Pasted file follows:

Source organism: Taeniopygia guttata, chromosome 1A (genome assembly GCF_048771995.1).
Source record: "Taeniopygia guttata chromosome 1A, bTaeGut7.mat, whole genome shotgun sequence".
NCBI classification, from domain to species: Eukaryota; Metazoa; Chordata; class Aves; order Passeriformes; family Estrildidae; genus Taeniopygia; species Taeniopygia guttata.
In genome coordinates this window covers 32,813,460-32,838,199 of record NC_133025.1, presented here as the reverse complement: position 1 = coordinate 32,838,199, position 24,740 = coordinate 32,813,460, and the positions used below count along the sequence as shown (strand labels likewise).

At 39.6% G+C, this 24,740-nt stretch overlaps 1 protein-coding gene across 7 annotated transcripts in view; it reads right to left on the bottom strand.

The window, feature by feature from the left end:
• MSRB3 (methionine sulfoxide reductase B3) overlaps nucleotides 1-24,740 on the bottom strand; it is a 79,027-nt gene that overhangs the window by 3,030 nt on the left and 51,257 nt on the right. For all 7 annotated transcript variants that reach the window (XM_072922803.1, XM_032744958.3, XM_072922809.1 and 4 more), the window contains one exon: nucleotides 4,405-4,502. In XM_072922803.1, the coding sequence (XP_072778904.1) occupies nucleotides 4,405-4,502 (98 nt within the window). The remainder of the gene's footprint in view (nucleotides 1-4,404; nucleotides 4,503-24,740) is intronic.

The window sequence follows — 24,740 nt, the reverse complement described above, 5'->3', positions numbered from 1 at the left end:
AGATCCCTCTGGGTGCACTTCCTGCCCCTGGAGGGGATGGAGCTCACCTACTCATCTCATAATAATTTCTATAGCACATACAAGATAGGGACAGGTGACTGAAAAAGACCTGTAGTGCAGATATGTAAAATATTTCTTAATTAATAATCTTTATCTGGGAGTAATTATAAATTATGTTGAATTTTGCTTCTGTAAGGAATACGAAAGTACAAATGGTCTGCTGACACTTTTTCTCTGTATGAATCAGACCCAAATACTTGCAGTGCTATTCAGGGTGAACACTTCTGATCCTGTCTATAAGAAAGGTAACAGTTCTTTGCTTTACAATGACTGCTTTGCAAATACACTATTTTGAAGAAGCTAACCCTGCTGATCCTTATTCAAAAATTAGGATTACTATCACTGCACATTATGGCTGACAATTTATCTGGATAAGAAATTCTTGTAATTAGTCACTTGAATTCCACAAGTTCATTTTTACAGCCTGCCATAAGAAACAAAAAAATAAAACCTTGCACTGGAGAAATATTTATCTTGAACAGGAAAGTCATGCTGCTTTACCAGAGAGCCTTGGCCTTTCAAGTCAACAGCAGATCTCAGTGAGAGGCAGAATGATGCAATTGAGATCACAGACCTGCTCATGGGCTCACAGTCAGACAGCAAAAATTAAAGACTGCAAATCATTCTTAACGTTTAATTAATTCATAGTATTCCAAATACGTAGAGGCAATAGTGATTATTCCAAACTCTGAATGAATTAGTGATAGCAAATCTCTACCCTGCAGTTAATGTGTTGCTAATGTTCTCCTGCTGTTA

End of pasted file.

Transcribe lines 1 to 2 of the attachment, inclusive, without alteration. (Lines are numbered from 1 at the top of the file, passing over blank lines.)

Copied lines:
Source organism: Taeniopygia guttata, chromosome 1A (genome assembly GCF_048771995.1).
Source record: "Taeniopygia guttata chromosome 1A, bTaeGut7.mat, whole genome shotgun sequence".